Know your Scheduler

This week I will present some basic concepts about the Linux scheduler

and its operation mode.

The scheduler (or dispatcher) is a kernel component responsible for

coordinating process and thread execution (collectively referred to as

tasks). The scheduler affects the system's overall performance, perhaps

more than any other kernel component, by assigning each task a fair

amount of CPU time based upon the tasks priority and class process.

However, the scheduler also guarantees the lowest priority tasks aren't

starved of CPU time.

Linux implements the preemptive multitasking model, whereby the

scheduler removes a task from the CPU once its allocated time quantum

has expired. Of course, a task may voluntarily surrender -- technically

speaking, yield -- its CPU time if it's waiting for another process to

release a resource. Furthermore, the scheduler reprioritizes tasks. If

a task has already received some CPU time, then it will have lower

priority compared to tasks with identical priority that have not. Under

Linux, a task's priority can range between 20 and -20; the default

priority is 0, and the highest priority is -20. In other words, the

lower the value, the higher the priority (a common source of confusion

for novices). A user can set a priority lower than 0 using the "renice"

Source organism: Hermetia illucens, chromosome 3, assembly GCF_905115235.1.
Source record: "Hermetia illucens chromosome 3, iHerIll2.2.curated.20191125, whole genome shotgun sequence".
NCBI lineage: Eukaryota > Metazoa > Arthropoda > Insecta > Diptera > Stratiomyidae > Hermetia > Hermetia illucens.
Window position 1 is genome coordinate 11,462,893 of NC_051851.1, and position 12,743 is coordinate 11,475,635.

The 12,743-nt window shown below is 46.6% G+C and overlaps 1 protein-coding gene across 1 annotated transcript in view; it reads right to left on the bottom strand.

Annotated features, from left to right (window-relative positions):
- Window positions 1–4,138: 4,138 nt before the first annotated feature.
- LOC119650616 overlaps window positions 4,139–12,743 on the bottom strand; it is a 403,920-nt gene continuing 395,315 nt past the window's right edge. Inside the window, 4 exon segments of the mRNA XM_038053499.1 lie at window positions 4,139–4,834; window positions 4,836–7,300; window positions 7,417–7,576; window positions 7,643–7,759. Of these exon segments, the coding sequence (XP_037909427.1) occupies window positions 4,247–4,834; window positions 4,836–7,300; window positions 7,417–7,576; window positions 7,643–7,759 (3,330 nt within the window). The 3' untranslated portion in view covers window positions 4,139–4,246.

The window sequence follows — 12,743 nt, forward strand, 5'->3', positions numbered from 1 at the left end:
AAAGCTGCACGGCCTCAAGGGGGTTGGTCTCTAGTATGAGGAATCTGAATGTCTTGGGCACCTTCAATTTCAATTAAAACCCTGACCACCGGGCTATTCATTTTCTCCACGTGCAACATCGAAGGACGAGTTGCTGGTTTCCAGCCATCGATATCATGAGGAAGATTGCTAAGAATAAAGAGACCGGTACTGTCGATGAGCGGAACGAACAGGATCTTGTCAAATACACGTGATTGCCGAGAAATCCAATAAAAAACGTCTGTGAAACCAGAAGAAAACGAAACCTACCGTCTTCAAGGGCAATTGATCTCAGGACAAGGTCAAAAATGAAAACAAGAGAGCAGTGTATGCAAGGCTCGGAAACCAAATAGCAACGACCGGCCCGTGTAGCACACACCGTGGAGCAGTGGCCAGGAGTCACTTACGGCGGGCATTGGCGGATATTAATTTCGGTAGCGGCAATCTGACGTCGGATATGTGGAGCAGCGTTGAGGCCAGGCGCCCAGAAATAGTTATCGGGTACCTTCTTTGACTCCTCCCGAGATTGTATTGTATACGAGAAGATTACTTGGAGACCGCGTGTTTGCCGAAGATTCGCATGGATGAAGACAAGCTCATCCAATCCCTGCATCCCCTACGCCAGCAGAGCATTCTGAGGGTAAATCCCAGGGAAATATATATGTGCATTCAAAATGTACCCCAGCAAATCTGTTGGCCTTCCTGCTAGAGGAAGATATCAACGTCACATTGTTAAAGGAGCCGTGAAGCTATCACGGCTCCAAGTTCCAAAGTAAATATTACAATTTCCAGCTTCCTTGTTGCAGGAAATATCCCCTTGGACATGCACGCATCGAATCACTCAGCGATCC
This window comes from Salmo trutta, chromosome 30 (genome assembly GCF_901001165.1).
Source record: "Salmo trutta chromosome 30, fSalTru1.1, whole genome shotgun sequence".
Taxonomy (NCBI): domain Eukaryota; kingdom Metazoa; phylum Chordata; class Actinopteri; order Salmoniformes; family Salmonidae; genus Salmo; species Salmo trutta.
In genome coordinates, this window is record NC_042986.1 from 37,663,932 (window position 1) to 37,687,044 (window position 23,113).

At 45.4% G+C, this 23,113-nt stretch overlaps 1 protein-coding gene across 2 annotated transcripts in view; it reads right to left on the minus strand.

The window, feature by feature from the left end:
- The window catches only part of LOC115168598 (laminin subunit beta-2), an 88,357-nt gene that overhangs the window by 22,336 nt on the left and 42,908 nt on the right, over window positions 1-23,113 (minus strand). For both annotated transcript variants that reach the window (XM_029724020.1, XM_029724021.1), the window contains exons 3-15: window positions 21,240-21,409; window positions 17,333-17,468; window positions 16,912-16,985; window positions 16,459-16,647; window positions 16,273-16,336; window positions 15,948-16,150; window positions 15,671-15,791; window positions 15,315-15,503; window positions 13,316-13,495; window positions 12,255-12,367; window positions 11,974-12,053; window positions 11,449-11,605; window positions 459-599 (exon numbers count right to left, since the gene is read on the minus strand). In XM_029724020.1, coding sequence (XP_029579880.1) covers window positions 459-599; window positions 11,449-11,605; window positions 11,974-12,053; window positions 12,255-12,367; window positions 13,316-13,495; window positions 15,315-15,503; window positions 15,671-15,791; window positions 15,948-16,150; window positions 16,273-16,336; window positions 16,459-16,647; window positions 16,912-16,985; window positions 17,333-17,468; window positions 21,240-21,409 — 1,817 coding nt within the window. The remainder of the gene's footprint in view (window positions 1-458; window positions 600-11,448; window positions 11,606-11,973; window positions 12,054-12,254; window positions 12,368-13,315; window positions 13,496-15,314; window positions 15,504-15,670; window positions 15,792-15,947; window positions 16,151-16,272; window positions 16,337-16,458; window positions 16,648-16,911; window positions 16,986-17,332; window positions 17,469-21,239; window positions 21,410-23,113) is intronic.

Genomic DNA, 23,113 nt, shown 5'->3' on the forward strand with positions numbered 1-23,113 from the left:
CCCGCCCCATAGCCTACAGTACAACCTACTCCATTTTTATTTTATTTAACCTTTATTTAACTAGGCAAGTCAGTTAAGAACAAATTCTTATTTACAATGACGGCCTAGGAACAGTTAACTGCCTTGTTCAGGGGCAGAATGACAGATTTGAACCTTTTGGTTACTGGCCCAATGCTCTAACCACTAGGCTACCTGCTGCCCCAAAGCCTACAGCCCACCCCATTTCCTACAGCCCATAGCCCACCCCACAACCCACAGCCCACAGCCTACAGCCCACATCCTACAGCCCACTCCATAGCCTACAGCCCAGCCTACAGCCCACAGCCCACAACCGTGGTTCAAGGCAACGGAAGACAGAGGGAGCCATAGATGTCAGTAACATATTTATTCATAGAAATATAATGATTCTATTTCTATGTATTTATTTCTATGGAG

command, but the user must have an administrator's privilege.

Linux supports real time tasks as well. A real-time task always takes

priority over all non real-time tasks. In essence, a scheduler sets a

process's state into one of the following modes:

* Running -- A process is the current system process and is

utilizing the system's CPU.

* Running, ready to run -- The process is in the run queue, waiting

for the CPU to become available.

* Waiting, interruptible -- The process is waiting for a lock or an

event. It hasn't disabled incoming signals, so it may be


* Waiting, uninterruptible -- The process is waiting for a lock or

an event. It has disabled signals and therefore, it cannot be


* Stopped -- The process has stopped, typically due to a SIGSTOP

signal. Such a process may resume execution later (i.e., its

state may change to Running) if, for example, it's being executed

under the supervision of a debugger.

* Zombie -- The process is dying (due to a malfunction or power

fault) or has completed its execution. However, its entry hasn't

been removed yet from the system's process table.

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